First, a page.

Wood is a dynamic material produced by living processes. It has great strength, beauty, and utility but it does have properties that you must deal with. Wooden boards expand and contract with temperature and humidity. They expand across the grain far more than along the grain and the side away from the center of the tree expands more than the side closest to the center of the tree.

      The result is that, if you are not very careful, forces will build up and warp and crack your piece of furniture. You can reduce this problem but being very careful when gluing up wooden flats like the Desk Top and Top Shelf.

      To glue up the top shelf, desk top, and other flats for this desk, use the following steps:

      1. Limit board width -- Do you use boards that are too wide. Look at wide boards and see if you can determine the point nearest the center of the original log and rip the board thought that point.
      2. Alternating lay up -- Carefully look at the end of each board and draw an arrow pointing to the center of the original log. Lay the boards out in the order you plan to glue them up. Rearrange the boards to alternate the arrows, one up the next down. If this flat warps it will then warp into gentle S curves instead of one large hump.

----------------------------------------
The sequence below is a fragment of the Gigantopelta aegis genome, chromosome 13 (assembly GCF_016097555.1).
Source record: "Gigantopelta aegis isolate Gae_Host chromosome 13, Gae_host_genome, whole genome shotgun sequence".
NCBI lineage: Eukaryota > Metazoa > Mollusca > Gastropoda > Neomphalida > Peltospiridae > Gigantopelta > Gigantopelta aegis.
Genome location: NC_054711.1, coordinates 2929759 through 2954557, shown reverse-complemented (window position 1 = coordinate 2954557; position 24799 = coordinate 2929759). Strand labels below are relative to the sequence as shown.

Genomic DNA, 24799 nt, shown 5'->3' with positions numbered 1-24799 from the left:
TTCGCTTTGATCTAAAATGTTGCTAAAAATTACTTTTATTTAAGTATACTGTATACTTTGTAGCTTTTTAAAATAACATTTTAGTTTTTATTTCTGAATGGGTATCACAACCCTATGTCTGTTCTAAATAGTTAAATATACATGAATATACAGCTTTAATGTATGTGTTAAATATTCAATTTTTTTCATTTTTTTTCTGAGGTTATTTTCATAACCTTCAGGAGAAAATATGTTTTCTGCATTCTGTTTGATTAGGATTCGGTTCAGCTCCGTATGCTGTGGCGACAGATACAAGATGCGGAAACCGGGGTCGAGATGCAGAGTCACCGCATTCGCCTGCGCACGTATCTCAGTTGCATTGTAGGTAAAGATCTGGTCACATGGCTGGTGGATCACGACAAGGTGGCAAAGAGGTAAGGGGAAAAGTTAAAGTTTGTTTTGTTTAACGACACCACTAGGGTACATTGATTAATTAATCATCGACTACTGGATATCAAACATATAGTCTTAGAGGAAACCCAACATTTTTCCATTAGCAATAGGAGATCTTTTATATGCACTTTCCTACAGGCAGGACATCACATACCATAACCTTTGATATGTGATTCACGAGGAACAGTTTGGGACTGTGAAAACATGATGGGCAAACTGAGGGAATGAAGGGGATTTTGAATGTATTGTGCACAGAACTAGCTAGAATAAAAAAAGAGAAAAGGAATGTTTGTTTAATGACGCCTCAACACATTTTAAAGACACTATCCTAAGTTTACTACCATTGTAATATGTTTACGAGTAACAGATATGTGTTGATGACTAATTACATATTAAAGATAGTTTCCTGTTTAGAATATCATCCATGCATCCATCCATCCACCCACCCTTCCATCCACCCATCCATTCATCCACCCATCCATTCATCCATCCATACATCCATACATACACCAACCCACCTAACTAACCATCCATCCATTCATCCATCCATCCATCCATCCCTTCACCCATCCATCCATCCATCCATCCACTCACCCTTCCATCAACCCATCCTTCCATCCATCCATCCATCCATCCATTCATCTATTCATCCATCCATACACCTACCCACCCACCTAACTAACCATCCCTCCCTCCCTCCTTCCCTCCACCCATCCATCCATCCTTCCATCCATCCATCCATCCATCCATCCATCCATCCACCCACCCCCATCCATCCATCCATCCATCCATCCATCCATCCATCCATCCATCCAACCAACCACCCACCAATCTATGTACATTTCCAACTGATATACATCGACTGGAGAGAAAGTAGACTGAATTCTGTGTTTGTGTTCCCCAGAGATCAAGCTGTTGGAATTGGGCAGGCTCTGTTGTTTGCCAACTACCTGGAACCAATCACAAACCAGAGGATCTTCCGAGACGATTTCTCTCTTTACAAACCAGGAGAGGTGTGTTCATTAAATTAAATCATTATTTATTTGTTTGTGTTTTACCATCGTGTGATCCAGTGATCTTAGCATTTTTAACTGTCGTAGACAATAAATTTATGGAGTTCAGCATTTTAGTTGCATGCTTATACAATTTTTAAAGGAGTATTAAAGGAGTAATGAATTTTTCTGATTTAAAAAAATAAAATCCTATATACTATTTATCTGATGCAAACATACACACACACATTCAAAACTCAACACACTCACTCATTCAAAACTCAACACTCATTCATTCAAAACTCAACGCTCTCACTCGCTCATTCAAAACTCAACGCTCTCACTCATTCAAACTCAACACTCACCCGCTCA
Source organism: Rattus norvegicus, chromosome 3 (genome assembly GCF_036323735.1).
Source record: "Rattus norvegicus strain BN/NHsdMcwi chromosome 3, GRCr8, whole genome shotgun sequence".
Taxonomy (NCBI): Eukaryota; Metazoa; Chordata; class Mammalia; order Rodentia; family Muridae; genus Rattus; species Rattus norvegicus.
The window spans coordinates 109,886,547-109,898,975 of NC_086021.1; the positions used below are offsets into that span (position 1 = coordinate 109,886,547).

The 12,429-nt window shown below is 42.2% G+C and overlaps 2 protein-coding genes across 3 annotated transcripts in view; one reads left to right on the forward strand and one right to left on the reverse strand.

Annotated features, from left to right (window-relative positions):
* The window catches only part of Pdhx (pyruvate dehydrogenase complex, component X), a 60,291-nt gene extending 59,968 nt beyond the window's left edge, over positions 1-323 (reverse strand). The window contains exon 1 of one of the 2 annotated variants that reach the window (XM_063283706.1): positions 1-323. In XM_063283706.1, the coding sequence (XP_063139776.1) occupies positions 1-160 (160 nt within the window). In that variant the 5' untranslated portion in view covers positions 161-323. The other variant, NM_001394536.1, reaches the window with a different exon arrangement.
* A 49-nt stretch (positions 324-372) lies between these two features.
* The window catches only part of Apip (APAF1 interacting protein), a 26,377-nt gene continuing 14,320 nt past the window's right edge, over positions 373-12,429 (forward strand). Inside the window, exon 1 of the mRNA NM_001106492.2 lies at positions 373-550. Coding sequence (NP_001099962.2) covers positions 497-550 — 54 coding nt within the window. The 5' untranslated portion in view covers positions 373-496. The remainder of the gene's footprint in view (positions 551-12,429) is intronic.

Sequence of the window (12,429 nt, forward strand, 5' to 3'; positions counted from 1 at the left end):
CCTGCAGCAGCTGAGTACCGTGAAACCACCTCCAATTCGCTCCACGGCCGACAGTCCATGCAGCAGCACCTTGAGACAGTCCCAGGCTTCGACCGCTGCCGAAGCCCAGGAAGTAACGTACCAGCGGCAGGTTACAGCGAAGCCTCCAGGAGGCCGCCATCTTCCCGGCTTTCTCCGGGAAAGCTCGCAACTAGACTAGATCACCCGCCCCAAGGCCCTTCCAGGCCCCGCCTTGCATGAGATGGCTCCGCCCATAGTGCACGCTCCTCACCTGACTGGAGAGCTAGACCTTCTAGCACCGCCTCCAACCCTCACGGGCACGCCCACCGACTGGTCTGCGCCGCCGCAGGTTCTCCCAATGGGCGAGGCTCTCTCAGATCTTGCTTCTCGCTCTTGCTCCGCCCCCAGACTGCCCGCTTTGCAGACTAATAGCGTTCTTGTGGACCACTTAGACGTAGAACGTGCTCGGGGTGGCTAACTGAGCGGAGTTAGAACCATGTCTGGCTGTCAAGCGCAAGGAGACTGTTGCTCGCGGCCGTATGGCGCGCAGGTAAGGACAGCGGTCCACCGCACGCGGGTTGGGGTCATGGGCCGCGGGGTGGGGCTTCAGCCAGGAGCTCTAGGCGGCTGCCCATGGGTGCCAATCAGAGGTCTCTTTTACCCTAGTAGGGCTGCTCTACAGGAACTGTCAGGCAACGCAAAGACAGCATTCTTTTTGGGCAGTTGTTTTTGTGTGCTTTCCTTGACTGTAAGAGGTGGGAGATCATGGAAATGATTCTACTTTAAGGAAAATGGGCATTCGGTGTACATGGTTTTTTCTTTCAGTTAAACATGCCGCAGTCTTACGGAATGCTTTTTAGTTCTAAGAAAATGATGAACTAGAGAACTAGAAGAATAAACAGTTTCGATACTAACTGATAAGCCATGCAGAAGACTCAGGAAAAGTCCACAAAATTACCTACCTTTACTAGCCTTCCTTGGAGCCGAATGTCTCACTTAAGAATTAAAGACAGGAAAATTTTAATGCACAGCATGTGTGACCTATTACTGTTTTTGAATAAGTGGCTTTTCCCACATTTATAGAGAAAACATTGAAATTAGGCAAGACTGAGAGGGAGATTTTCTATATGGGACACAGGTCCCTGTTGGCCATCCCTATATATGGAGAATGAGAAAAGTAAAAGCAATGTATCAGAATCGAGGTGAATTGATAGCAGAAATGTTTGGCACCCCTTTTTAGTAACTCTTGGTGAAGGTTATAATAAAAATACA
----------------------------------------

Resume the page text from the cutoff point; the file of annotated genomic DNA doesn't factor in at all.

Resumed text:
3. Biscuits versus Tung and Grove -- Biscuits have generally replaced tung and grove. You do have to have an expensive tool to install them but they save huge amounts of expensive hardwood, speed the process, and work better. Use biscuits for this project.

      The Desk Top is attached to the base (and the top section to attached to it) primarily with special hardware called Desk Top Fasteners. These are simple flat pieces of metal that allow one screw to go each direction. They let the wood expand and contract a little without cracking. These need to be let in to either the Desk Top or the panels. The drawings show them let in to the panels.

    3. Making the Base